Courses / Fall 2021

Fall 2021

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    Course Number: HA 192D | CCN: 32705

    Undergraduate Seminar: Aby Warburg’s Early Modernity: Time, Medium, Material

    Henrike C. Lange

    Friday: 2:00-5:00pm

    Several decades into the recuperation of Aby Warburg’s work, his unfinished “Mnemosyne Atlas” (63 collaged boards combining reproductions of historical sites, objects, and artworks with contemporary ads, maps, stamps, postcards of 1927-1929) is newly accessible. Digital access to the Bilderatlas ( and its recent full publication offer new perspectives on the Mnemosyne project and its approach to the early modern era. 

    This new seminar will focus on the early modern / Renaissance archive of themes, monuments, and artworks in Aby Warburg’s image atlas (Bilderatlas Mnemosyne). The Mnemosyne Atlas delivers the visual, iconological, and historical materials with which we will question the implications of Warburg’s practice for the digital age, for contemporary artistic practices, for material archives such as historical slides collections, and for an interdisciplinary approach to history, images, post-colonialism, trauma, disabilities, and autobiography.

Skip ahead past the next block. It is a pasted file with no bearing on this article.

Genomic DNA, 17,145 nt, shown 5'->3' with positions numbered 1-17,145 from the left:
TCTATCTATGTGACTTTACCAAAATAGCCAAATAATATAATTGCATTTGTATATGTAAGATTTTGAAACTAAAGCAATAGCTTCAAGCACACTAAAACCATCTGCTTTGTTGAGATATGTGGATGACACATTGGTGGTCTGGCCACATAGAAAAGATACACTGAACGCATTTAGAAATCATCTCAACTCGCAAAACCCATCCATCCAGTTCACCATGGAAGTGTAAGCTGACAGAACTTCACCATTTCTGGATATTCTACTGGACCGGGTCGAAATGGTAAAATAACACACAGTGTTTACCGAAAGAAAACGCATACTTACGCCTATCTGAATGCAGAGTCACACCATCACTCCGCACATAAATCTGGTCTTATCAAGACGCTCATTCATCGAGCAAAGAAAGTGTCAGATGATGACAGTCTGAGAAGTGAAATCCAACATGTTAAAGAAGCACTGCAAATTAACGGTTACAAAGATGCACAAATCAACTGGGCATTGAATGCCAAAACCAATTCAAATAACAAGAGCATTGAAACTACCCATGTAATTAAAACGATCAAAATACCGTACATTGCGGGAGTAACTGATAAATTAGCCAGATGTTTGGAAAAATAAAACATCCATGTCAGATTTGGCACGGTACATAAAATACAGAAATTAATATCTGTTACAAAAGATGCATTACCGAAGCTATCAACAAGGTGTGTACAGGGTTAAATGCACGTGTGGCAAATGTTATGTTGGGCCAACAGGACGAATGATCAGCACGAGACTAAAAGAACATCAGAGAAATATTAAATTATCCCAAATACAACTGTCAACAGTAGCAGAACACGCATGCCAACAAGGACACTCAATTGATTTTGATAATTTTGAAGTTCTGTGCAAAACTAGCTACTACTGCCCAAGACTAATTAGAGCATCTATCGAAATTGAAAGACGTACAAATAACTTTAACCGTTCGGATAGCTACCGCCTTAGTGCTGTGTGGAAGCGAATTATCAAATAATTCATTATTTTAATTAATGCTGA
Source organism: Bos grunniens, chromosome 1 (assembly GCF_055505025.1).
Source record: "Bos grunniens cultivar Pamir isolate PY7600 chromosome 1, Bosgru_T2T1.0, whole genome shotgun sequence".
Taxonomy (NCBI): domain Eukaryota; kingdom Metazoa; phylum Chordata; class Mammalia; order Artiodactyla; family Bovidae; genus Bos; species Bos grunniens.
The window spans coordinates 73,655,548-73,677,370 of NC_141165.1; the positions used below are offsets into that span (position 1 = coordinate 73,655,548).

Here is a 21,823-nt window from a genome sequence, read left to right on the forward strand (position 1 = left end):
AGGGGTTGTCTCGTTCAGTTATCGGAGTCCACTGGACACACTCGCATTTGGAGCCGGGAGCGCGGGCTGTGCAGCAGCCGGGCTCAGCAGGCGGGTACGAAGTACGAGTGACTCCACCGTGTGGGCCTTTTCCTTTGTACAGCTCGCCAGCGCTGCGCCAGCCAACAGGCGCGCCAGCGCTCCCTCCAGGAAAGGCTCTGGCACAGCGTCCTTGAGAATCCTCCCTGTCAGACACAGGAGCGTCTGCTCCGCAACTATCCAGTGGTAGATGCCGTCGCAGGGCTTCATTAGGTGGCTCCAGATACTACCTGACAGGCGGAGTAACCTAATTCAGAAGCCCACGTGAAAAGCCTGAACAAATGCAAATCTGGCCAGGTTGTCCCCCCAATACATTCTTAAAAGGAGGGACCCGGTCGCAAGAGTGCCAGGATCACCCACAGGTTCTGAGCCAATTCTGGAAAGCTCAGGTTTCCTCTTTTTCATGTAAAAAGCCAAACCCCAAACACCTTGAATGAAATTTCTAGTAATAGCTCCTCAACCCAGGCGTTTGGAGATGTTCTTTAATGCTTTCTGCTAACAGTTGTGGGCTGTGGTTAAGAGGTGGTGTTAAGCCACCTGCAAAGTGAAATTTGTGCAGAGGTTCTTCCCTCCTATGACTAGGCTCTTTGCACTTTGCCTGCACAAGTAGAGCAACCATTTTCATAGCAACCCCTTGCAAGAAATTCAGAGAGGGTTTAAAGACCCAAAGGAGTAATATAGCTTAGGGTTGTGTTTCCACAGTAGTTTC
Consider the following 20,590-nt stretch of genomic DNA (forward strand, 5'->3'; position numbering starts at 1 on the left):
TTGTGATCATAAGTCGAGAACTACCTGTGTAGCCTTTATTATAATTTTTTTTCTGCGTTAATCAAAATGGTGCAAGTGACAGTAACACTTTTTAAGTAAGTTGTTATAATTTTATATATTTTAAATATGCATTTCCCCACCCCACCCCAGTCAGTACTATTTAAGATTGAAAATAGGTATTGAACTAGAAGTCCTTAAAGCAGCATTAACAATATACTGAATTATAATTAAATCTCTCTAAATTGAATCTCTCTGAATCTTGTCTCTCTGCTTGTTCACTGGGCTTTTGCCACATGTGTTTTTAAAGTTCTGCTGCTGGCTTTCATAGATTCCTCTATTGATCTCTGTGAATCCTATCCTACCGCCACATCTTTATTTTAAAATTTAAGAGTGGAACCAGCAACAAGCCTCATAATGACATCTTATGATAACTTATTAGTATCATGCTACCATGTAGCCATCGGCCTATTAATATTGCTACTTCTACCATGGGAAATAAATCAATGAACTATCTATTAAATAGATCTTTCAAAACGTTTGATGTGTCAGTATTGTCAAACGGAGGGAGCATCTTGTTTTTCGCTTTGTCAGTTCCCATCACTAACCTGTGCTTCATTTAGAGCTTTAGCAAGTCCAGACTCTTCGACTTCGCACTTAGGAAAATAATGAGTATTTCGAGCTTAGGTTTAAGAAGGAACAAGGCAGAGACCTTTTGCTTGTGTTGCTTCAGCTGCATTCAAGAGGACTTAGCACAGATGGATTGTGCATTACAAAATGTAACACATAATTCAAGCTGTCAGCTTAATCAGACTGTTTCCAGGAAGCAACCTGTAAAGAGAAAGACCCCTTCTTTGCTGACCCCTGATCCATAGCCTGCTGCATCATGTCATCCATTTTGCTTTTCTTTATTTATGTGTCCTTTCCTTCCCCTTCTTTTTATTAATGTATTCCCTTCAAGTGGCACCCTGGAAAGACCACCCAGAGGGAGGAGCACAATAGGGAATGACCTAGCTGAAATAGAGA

Topics include: Botticelli, Donatello, Giotto, Mantegna, Piero della Francesca, Michelangelo, Leonardo, Raphael, prints, cosmology, iconology and visual studies, photography, psychoanalysis, postcolonialism, tarot cards, art and anthropology, Hopi, Walter Benjamin’s Arcades Project, cultural history, migration, the “pathos formula,” and the figure of the “ninfa.” 

    This course is designed to connect with other and further studies in adjacent fields including but not limited to Renaissance & Early Modern Studies, critical theory, interdisciplinary studies, and literature studies. No previous art history preparation required. Students from non-humanities backgrounds are welcome; please email Prof. Lange to discuss your interest and potential adjustments. 

    This course fulfills the following requirements for the History of Art major: Geographical area (A) and Chronological period (II).

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